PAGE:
Jonny Gammage Memorial Scholarship Fund

There is nothing more powerful than a people, than a nation, steeped in its history. And there are few things as noble as honoring our ancestors by remembering. —Lonnie G. Bunch III

A portion of the Summit’s proceeds benefits the Jonny Gammage Memorial Scholarship Fund, in honor of the life of Jonny Gammage, a black man murdered at the hands of police officers, to encourage a path of lawyering for social justice. The scholarship is awarded to law students of color with an interest in studying civil rights and social justice issues at the University of Pittsburgh Law School or Duquesne University Law School.

Qualified candidates are required to submit a resume and essay application. The Please review the question below and prepare your answer before submitting your application.

The 2020 Jonny Gammage Scholarship Question

The Constitution of the United States provides:

The House of Representatives shall ch[oo]se their Speaker and other Officers; and shall have the sole Power of Impeachment. (US Const., Article 1 Section 2)

The Senate shall have the sole Power to try all Impeachments.  When sitting for that Purpose, they shall be on Oath or Affirmation.  When the President of the United States is tried, the Chief Justice shall preside: And no Person shall be convicted without the Concurrence of two thirds of the Members present.  Judgment in Cases of Impeachment shall not extend further than to removal from Office, and disqualification to hold and enjoy any Office of honor, Trust, or Profit under the United States: but the Party convicted shall nevertheless be liable and subject to Indictment, Trial, Judgment and Punishment according to Law.  (US Const., Article 1 Section 3)

The President, the Vice President and all civil Officers of the United States, shall be removed from Office on Impeachment for, and Conviction of, Treason, Bribery, or other high Crimes and Misdemeanors.  (US Const., Article 2, Section 4)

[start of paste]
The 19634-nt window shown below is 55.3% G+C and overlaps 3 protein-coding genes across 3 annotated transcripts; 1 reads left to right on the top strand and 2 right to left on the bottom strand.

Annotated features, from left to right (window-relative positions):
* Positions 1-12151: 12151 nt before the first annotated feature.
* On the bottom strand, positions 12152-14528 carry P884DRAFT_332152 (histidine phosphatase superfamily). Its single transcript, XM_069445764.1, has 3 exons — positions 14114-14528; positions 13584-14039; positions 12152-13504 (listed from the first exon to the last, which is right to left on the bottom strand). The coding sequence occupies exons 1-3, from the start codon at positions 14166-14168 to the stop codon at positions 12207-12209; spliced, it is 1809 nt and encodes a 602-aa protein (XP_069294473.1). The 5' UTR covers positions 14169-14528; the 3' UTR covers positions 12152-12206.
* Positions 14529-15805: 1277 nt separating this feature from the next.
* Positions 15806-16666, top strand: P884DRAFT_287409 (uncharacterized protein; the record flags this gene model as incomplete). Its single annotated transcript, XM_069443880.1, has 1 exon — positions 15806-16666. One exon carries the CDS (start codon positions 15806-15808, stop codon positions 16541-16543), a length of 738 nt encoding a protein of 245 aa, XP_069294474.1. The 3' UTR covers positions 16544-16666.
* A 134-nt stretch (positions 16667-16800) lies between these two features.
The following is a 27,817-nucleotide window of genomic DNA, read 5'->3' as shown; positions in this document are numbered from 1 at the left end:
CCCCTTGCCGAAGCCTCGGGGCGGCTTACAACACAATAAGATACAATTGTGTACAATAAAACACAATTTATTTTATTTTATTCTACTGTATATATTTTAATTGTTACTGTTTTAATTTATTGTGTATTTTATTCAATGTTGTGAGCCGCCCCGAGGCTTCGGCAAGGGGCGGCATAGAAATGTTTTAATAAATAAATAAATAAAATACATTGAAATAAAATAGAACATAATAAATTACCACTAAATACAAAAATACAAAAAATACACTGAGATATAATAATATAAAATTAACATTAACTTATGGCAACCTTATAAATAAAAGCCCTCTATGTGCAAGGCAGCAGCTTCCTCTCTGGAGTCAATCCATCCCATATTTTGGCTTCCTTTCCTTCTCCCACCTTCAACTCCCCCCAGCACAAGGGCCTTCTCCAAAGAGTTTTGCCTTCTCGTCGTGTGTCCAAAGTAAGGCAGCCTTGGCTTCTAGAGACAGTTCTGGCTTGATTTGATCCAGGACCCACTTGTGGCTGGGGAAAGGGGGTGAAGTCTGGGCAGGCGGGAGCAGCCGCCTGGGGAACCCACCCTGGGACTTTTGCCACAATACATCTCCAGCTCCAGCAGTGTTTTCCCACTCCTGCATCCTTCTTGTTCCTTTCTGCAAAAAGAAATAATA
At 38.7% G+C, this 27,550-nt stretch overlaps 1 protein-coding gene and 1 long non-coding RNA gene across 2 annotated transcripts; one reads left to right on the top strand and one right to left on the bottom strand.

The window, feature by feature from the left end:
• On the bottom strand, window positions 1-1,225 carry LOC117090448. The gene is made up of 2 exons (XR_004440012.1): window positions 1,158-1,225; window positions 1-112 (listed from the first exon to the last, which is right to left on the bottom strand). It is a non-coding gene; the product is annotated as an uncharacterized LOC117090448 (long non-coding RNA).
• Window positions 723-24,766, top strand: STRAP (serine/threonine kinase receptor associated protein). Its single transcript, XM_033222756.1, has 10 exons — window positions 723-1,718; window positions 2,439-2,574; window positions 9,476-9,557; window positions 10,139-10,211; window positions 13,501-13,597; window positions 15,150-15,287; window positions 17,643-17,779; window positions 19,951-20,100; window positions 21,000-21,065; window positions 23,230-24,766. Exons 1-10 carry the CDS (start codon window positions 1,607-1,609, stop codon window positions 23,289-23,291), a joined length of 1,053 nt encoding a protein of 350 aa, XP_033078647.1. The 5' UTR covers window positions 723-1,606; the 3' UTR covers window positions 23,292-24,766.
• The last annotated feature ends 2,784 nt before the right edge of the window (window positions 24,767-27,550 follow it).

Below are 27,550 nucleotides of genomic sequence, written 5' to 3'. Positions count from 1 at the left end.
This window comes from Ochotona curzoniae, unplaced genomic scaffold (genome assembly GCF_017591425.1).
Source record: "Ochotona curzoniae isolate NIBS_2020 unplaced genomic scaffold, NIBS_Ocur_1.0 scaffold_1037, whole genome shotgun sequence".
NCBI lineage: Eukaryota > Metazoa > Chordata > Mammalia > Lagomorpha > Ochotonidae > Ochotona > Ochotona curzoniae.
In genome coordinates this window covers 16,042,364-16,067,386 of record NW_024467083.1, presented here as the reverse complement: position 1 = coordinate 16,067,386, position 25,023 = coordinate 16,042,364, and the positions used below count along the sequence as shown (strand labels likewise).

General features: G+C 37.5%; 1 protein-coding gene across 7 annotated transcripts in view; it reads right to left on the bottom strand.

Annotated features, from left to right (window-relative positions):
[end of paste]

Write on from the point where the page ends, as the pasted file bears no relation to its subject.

Accordingly, the Constitution confers upon Congress the power to impeach and thereafter remove from office the President,  Vice President, and other federal officers–-including judges–-on account of treason, bribery, or other high crimes and misdemeanors. In exercising this power, the House and the Senate have distinct responsibilities, with the House determining whether to impeach and, if impeachment occurs, the Senate deciding whether to convict the person and remove him from office.

Only three United States Presidents have been formally impeached by Congress—Andrew Johnson, William Clinton and Donald Trump. So far, no U.S. president has ever been convicted by the Senate and removed from office. In addition to Johnson, Clinton and Trump, only one other U.S. president has faced formal impeachment inquiries in the House of Representatives: Richard Nixon. Mr. Nixon chose to resign.

The impeachment of Donald Trump, the 45th President of the United States, occurred on December 18, 2019, when the House of Representatives approved Articles of Impeachment on charges of abuse of power and obstruction of Congress.

  1. Assume the facts in the Senate trial are the same as those set forth in the House Impeachment proceedings.  If you were a member of the Senate would you vote to impeach Mr. Trump? Please explain your position citing constitutional law.
  2. What impact would convicting and removing Mr. Trump have on the Country? On the functioning of the executive branch?
  3. Should the consequences of removing a sitting president, such as the impacts discussed in Part 2, influence the Senators decision to convict?